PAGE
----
the BASTARD BURRITO


Until last week, I had not eaten a burrito for over 20 years. That is one thing I know about.

Things I do not know about are how to build a traditional burrito, if in fact the burrito is traditional Mexican cooking at all. But I am in luck because I have a default setting that is triggered by such events and tells me I will be fine and I should just crack on and make something that I think would fit pretty happily into the description of a burrito. Then I should give it a name that will ensure the peeps out there know I have zero actual knowledge of the burrito and am trying to bluff my way through as per usual.

So here is my bastard burrito.

You are very welcome.

That’s the pigs head in the coals
Some things that will go together to make pico de gallo
It may be a bit full on for some, but it really is a thrifty arsed, tasty piece of pig


THE BASTARD BURRITO

(makes 4 fatties)

3 cups cooked seasoned meat of some description. This could be smoked brisket, pork, lamb or chicken, or mince sautéed with onion, garlic and Mexican seasoning, or even a dirty old pigs head, as was the case today
1 avocado, sliced
1 ½ cups grated tasty cheese
1 ½ cups cooked brown rice
1 cup braised black beans (recipe follows)
½ cup pico de gallo (recipe follows)
4x 12” tortillas

It’s probably best to watch the attached video for the explanation of the assembly and rolling of the burrito. It’s just easier that way. You’ve got this far. You may as well just press play now.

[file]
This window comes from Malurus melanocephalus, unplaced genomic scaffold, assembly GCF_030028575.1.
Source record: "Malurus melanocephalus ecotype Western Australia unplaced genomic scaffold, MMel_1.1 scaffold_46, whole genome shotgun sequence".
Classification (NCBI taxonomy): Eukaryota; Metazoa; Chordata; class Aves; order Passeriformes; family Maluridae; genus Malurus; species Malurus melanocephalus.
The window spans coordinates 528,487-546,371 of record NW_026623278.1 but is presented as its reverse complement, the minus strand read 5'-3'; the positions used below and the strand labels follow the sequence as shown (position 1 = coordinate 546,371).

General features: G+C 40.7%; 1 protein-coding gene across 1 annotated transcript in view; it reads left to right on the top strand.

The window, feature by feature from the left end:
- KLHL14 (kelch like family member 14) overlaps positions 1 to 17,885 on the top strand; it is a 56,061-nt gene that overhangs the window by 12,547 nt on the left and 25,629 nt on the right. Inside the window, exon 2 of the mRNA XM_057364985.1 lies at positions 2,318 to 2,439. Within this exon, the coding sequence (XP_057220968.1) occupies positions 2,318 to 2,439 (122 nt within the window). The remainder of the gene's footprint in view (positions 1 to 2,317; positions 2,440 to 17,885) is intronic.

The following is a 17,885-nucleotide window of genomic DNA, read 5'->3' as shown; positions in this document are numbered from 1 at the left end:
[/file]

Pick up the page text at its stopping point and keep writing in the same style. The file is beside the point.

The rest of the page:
If you do not want to press play, the gist of it is this; place ingredients on the tortilla, roll, wrap it in foil, toast in a pan over medium heat, eat it. Well, first pull the foil back and then eat it.

PICO DE GALLO

2 ripe tomatoes, diced
½ red onion, diced
½ fresh jalapeño chilli, finely diced
1 handful of coriander, chopped
1 teaspoon lime juice
Salt

Stir all ingredients together to combine. Now you’re pretty much done.
Leave for 10 minutes or so for flavours to amalgamate.

BRAISED BLACK BEANS

2 cups or so cooked black beans
½ onion, diced
2 cloves garlic, chopped
1 teaspoon ground cumin
2 cups water
1 tablespoon lard or bacon fat for cooking if you want to feel sexy

Sauté onion and garlic in animal fat if you have it, otherwise vegetable oil will be fine.
Once onion has softened and is starting to colour, add all other ingredients and simmer on low heat for an hour or so until beans are starting to overcook and get a little mushy, and most of the water has evaporated.
Season with salt.
Keep warm for your burrito or where ever a home for tasty-simple beans may present itself.

Carolina mustard sauce

This mustard sauce or something very similar has been around forever and you didn’t even know about it. It’s just been waiting patiently for you to let it make a little sexy time with your next pulled pork, hotdog or even steak. It’s been patient but believe me, it has still been champing at the bit. It’s been ready to frigging explode every time you haven’t let it have its way with the aforementioned proteins. But of course, you didn’t know about it, so how could you.